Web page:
He received Technology Award from Elginkan Foundation, Turkey in 2016, Young Scientist Award from The Science Academy, Turkey in 2016, Innovator Under 35 Award from MIT Tech Review in 2014, and Marie Curie Fellowship (MC-IRG Grant) in 2011.

Invited Lecture 3

Title: Micro Electret Vibrational Energy Harvesting


Speaker: Professor Kai Tao, NPU

Abstract:Recent advances in embedded autonomous wireless sensors and low-power electronic devices have led to the rapid emergence of micro-scale energy harvesting technologies. Such harvesters may pave the primary step forward to actualizing of self-autonomous devices and performing of intelligent monitoring activities. However, the state-of-the-art micro energy harvesting encounters mainly two challenges, narrow bandwidth issue and low output performance. Electret-based electrostatic vibration energy harvesters (e-VEHs) are explored in this talk as they are advantageous in terms of silicon CMOS compatible process, long-term stability as well as great flexibility via the capability to design the mechanical and electrical features separately. This talk will report our recent work on electret energy conversion principle and frequency broadening mechanisms, micro/nano manufacturing and performance enhancement methods, and self-powered sensing and energy harvesting applications. This work pushes forward a significant step of realizing micro electret energy harvesting technologies in real-world applications.

Brief CV: Kai Tao received his B. Eng. and M. Eng. in Microelectronics from Central South University in 2009 and Shanghai Jiao Tong University in 2012, respectively, and Ph.D. degree from Nanyang Technological University in 2016. He worked as a postdoctoral research associate/fellow with Singapore-MIT Alliance for Research and Technology project from December 2015 to February 2017. He is currently working as an associate professor with the Department of Mechanical Engineering at the Northwestern Polytechnical University. His research interest includes NEMS/MEMS fabrication, micro energy harvesting and self-powered MEMS devices. He has authored and co-authored 4 book/ book chapters, more than 70 technical papers including 36 journal articles. He serves as reviewers for more than 40 SCI journals and general/session chairs for IEEE INEC, IEEE/ASME AIM and VEH2020 international conferences.

Invited Lecture 4

Title: Bio-inspired Micro-Electro-Mechanical System (MEMS) based Transducers


Speaker: Dr. Yifan Li , NU

Abstract:Bio-inspired engineering systems have played an important role in human development history. In recent years, our research group has developed bio-inspired micro/nano transducer systems, enabling advanced functionalities.

In this talk, two research topics will be discussed, before linked together:

• Bio-inspired smart surfaces induced droplet microfluidics, for Lab-on-Chip applications

• Bio-inspired soft functional materials microengineering for mechano-responsive sensing and actuation on super-flexible substrates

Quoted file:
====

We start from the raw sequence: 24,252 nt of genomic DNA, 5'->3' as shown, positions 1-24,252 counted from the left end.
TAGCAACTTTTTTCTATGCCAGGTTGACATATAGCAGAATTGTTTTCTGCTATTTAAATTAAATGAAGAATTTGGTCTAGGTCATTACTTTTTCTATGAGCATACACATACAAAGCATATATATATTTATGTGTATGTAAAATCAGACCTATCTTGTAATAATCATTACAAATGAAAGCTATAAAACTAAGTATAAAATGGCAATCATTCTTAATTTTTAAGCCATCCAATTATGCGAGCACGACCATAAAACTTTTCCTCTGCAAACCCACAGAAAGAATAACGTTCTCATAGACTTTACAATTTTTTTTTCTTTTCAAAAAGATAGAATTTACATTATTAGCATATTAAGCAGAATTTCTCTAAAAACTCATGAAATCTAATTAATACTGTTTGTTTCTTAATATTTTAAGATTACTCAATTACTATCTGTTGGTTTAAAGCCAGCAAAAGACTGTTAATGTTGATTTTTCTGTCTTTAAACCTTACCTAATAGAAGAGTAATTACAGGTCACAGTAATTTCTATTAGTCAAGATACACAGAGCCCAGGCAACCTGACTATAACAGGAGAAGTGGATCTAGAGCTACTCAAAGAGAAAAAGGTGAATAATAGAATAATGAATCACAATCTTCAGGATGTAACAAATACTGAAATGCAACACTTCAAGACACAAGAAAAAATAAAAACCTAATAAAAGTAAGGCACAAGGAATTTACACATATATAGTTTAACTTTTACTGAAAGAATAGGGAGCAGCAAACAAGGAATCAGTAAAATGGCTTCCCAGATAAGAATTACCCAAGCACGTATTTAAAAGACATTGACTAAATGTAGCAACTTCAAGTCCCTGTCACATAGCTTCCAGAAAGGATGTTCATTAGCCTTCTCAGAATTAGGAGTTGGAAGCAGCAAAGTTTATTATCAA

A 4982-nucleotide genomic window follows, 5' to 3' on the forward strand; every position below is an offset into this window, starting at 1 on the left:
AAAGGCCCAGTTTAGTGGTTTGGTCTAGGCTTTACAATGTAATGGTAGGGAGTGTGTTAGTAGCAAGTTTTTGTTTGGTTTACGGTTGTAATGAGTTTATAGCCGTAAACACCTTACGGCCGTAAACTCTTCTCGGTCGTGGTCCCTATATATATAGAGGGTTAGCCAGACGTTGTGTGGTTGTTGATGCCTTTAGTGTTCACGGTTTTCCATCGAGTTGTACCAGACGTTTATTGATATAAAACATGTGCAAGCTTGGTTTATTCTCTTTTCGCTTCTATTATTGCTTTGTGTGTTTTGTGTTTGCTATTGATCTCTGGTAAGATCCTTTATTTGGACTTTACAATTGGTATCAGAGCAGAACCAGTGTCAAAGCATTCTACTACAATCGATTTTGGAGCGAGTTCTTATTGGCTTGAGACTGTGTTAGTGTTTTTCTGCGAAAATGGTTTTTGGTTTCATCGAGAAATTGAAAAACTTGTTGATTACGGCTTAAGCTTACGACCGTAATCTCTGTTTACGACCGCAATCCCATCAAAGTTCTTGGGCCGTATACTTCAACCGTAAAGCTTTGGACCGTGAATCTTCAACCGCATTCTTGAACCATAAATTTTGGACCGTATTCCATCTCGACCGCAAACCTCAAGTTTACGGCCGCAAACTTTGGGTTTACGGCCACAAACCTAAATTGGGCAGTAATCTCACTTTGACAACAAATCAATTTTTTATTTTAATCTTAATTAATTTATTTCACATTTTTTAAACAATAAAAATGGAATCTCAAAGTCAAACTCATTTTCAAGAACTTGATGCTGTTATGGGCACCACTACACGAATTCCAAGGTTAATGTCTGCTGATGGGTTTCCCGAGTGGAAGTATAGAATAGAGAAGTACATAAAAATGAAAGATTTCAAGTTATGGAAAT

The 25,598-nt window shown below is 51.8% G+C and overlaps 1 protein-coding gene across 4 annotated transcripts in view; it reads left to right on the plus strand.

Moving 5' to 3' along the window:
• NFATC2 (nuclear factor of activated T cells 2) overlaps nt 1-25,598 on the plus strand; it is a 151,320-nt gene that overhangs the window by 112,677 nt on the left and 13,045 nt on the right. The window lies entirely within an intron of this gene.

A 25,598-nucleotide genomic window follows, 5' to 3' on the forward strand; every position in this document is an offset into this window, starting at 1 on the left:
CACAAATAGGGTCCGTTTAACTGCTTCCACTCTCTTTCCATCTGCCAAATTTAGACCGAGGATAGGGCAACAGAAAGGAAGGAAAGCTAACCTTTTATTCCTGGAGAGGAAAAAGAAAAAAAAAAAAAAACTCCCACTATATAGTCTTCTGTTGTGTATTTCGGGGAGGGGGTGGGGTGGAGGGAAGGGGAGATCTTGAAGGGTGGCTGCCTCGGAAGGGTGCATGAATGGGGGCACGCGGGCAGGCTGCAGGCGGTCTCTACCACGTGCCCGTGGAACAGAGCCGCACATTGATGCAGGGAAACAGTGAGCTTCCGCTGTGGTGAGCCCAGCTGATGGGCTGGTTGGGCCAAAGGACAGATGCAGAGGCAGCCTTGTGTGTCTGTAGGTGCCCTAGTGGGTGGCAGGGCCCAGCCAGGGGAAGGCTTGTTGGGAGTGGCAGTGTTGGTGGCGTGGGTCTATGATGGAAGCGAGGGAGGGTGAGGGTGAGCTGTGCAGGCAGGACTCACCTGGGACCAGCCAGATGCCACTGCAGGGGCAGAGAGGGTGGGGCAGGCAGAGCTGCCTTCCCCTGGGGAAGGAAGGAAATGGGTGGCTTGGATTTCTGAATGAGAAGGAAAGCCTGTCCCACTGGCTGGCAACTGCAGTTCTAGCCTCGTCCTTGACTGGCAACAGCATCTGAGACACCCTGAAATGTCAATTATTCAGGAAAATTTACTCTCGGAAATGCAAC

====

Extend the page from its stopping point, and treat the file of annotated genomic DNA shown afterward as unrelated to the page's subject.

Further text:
Brief CV: Dr. Yifan Li is an Associate Professor in Mechanical Engineering at Northumbria University (Newcastle, UK) where he joined as a Senior Lecturer in 2014, having been a Research Fellow at the University of Edinburgh (UK) where he also gained PhD in Microsystems in 2008. This followed his BEng obtained from the School of Electrical and Electronics Eng. at Shanghai Jiao Tong University in 2003.

Dr. Li’s key research interests are integrated MEMS systems through post-CMOS processing, droplet microfluidics, soft material microfabrication, flexible electronics and transducers with recent outputs in prestige journals e.g. Nature Communications, Adv. Func. Mater., Nano-Micro Lett., Sen. Act. B: Chemical, Progress in Mater. Sci., etc.

Invited Lecture 5

Title: Reduction of Ice Adhesion Using micro/nanostructures and Surface Acoustic Waves


Speaker: Professor Yang He, NPU

Abstract:Ice accumulations on aircrafts can cause serious damages, which result in severe accidents and large economic losses. Traditional anti/de-icing methods such as deicing fluids, resistance heating, hot air and gas expansion suffer from large load, high energy consumption and environmental unfriendliness. The essential of anti/de-icing is to reducing the ice adhesion, which leads to two different paths: passive and active methods. Micro/nano structure as a passive anti-icing surface and surface acoustics waves (SAWs) as an active method are explored in this talk separately. This talk will report our work on the wetting behavior of micro/nano structures and its benefits in reduction of ice adhesion. The original idea of using SAWs effects for deicing as well ae its deicing mechanism will be discussed. The anti/de-icing skin on aircrafts combining both passive and active methods will be introduced. This work offers novel paths of anti/de-icing methods and they all have reliable application prospects in fields like transport planes, helicopters, high-speed trains and wind turbines.

Brief CV: Prof. Yang He received his B. Eng., M. Eng. and Ph.D. degree in Mechanical Engineering from Northwestern Polytechnical University in 2002, 2005, and 2011, respectively. He is now working on the MEMS fabrication and anti-icing technology towards aircrafts in the Department of Microsystem Engineering at the Northwestern Polytechnical University. He has won one first-class Science and Technology Award in Shaanxi Province, and two first-class Science and Technology awards in China's machinery industry.